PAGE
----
Potentially devastating and lethal cases of spontaneous combustion are an increasingly common cause of fires.
The freakish fires can erupt when something as ordinary as the household washing and drying goes awry.
In Matakana, the Sawmill Brewery co-owner Mike Sutherland has experienced the horror first-hand.
His brewery and its attached restaurant known as the Smoke Room has reopened, but it took months of rebuilding after the inferno on October 7, 2019.
Fire and Emergency NZ (Fenz) data released under the Official Information Act showed spontaneous combustion caused at least 114 fires last year, up from 91 the year before.
Sutherland said three different investigations were carried out after the blaze erupted 70km north of downtown Auckland.
It was found that the fire erupted from a laundry bag filled with tea towels which had at some point soaked up organic oil.
“It’s quite freakish,” Sutherland said. “You do the same thing every day for four years. Everything’s fine and then…”
Video footage showed laundry being returned to the Sawmill.
A few hours later, the pile started smouldering before flames quickly ripped through the building.
“It’s quite fascinating it can happen for starters. The results are fairly catastrophic,” Sutherland said.
He said a fire investigator grabbed a scrap of cloth in the wreckage after the fire and told him to sniff it. It was a familiar, unmistakable smell.
“Basically the cause is the residual cooking oil.”
Lucy Cotterill, of Fenz, said spontaneous ignition was a chemical or biological process generating enough heat to ignite reacting materials without introduced heat sources.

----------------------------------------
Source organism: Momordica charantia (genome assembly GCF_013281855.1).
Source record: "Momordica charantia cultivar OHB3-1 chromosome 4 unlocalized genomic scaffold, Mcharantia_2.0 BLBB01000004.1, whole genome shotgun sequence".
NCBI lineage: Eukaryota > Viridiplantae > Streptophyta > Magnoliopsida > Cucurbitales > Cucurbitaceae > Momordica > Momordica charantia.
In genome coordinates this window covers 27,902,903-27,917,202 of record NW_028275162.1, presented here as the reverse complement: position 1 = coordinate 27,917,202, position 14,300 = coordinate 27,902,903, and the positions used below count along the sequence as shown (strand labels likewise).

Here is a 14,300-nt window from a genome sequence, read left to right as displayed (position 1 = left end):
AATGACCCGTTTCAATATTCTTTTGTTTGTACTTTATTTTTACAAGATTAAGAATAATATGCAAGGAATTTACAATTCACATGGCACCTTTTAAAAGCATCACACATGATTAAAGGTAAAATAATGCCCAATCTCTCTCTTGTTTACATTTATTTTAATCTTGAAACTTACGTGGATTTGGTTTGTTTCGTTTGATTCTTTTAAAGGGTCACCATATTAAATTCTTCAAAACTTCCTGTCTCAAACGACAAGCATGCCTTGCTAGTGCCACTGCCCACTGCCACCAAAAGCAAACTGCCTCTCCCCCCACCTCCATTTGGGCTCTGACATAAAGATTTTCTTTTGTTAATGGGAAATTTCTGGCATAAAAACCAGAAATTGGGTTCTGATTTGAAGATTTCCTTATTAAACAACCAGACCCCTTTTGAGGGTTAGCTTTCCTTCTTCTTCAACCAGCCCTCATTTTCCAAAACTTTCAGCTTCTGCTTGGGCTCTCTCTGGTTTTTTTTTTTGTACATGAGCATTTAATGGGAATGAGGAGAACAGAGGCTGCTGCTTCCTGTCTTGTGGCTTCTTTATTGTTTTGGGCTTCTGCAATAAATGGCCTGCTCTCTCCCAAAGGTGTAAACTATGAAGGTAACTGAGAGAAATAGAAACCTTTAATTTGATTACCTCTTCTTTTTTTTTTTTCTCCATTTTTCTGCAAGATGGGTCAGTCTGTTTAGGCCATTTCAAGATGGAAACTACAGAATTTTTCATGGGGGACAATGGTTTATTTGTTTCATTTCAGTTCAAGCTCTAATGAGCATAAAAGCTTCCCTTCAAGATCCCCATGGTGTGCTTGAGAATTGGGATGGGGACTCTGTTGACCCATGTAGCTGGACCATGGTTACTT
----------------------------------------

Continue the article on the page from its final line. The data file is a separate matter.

“Common instances of spontaneous ignition include fires in hay piles, compost piles and fabric that has been used to apply or soak up organic oil,” the Fenz chief adviser said.
Other hospitality businesses have also learned about spontaneous combustion the hard way.
Wellington’s Backbencher Pub was ruined in a 2012 blaze, and its famous political puppets and caricatures destroyed.
Tea towels spontaneously igniting were also reportedly the suspects in a 2018 Wanaka restaurant blaze.
Sutherland said changes had been made to the way the Sawmill’s tea towels were cleaned.
He said a high temperature wash was needed to get cooking oil out.
But now a cold cycle at the end of the wash was recommended.
And he also advised people using tumble dryers to switch to a cooler dry programme at the end.
Sutherland said he was thankful for the support brewers nationwide gave him after the fire.
He said brewers offered to let him make his beer on their property.
From Oamaru to Auckland, 14 different breweries helped Sutherland and co-owner Kirsty McKay get the business running again.
And after surviving the extra challenge of the Auckland August coronavirus lockdown, Sutherland said he was looking forward to a busy and successful summer.
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